A piece in IEEE Spectrum asked this question recently: Are engineers designing their own robotic replacements? There's no question that AI is transforming many engineering disciplines. Control engineering and manufacturing optimization have seen a number of new tools come out that are likely to change industrial practice significantly. And I frequently describe our own Reality AI as an artificial intelligence substitute or supplement for a signal processing engineer working on sensors and signals.
AI stimulates demand, not suppresses it
But I think most practicing engineers have very little to fear. For starters, these tools are far more likely to stimulate demand for engineering skills than to replace engineering jobs. In our area of signal processing and working with sensors, the sheer increase in the number of connected devices and economic activity associated with deploying them will keep engineering teams quite busy for a long time to come, even with all the AI assistance we can give them. Gartner predicts more than 21 billion connected devices by 2020, and McKinsey says that will create economic opportunity in the trillions. In order to make that happen, AI will have to enable more engineering productivity -- there won't be enough of them to do the job without it.
Computers aren't brains, and vice versa
Plus, there's another important thing to remember. Computers aren't brains, and brains aren't computers. There's lots of things people can do that machines can't: creativity and social interaction among them. Oh, some AI systems can do a pretty good impersonation of these things. But there's something deeper here -- computers are information processors, but people are experiencers. We do things differently, and do different things well -- and always will.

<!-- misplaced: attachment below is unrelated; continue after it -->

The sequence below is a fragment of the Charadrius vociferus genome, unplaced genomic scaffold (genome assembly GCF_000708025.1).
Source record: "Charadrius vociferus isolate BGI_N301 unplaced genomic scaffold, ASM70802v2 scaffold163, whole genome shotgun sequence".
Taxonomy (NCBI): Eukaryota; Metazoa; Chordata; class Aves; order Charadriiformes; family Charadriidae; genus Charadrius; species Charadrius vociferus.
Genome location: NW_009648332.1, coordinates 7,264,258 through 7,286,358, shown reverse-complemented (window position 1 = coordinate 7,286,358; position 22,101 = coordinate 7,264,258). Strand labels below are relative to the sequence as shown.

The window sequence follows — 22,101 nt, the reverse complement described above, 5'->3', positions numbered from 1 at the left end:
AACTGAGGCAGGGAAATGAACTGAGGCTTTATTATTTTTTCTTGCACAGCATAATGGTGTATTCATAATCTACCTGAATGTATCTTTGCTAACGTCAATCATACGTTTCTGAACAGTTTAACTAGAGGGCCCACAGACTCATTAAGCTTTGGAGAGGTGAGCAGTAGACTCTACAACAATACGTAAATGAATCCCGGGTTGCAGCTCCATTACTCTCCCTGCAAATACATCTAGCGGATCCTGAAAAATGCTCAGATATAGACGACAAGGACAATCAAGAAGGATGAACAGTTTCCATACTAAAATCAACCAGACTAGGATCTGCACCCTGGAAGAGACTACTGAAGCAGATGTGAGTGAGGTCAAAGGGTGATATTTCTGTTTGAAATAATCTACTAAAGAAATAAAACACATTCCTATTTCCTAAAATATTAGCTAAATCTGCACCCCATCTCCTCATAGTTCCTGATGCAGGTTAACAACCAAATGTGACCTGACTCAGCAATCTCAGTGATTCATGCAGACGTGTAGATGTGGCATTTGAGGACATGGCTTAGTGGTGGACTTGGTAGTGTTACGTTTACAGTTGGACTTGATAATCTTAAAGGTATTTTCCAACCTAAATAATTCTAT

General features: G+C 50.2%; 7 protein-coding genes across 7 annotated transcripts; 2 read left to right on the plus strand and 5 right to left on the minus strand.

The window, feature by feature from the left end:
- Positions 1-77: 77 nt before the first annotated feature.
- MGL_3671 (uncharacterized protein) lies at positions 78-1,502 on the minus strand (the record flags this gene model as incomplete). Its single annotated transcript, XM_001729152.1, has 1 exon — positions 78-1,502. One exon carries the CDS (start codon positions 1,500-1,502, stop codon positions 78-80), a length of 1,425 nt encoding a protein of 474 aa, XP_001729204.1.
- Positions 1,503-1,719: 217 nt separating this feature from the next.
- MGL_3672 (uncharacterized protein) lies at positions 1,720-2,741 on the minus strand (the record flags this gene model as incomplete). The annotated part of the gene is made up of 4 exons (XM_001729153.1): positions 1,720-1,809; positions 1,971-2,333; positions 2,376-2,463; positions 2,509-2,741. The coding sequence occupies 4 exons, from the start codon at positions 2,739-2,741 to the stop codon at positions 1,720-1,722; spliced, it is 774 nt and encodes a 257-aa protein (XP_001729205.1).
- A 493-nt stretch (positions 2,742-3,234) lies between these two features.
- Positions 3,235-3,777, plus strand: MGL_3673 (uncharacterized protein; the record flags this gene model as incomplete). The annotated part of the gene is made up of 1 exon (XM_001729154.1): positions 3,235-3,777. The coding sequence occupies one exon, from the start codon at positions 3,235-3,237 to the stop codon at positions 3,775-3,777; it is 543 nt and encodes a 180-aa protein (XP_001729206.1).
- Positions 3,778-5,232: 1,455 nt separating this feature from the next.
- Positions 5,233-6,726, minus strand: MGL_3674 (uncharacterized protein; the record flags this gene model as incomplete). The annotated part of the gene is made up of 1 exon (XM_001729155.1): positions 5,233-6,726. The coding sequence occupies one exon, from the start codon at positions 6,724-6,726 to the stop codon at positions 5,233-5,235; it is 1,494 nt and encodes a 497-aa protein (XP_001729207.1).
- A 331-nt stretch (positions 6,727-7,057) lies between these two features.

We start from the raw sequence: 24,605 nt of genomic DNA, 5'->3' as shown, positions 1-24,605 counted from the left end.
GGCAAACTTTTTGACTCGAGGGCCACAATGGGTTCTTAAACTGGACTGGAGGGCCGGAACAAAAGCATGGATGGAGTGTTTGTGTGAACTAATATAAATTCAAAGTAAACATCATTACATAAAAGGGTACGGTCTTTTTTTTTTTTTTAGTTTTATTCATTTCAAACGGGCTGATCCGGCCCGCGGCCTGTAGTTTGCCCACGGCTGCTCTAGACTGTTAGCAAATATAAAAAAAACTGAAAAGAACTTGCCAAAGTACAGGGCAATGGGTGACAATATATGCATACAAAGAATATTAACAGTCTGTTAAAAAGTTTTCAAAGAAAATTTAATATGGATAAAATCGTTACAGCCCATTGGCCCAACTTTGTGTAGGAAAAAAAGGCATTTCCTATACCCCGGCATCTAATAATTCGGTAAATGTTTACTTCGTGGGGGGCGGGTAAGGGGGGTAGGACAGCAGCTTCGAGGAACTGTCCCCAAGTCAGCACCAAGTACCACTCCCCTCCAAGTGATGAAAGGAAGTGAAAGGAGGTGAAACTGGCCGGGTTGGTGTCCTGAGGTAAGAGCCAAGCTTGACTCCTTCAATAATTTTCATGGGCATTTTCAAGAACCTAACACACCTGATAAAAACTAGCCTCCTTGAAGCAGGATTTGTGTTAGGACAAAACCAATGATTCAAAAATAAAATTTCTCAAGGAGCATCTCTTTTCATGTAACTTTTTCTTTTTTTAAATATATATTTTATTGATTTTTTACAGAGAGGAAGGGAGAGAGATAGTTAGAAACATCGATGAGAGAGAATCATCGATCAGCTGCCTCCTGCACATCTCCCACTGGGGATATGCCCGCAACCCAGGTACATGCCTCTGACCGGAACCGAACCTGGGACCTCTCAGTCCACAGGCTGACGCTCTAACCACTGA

Take for example the case of a baseball player catching a fly ball quoted in a recent essay "Your Brain does not Process Information and it is not a Computer": The information processing perspective requires the player to formulate an estimate of various initial conditions of the ball’s flight – the force of the impact, the angle of the trajectory, that kind of thing – then to create and analyze an internal model of the path along which the ball will likely move, then to use that model to guide and adjust motor movements continuously in time in order to intercept the ball. That is all well and good if we functioned as computers do, but McBeath and his colleagues gave a simpler account: to catch the ball, the player simply needs to keep moving in a way that keeps the ball in a constant visual relationship with respect to home plate and the surrounding scenery... This might sound complicated, but it is actually incredibly simple, and completely free of computations, representations, and algorithms."
Breakthroughs come from experiences, not from algorithms
Ultimately, engineering jobs will follow the path that many other white collar jobs have done as computer technology has encroached on their turf. Those jobs will become less rote, and there will be fewer of them required per unit of work produced. But the very act of creating the new technology that pushes this ratio down (also known as increasing productivity), will create the demand for more engineering.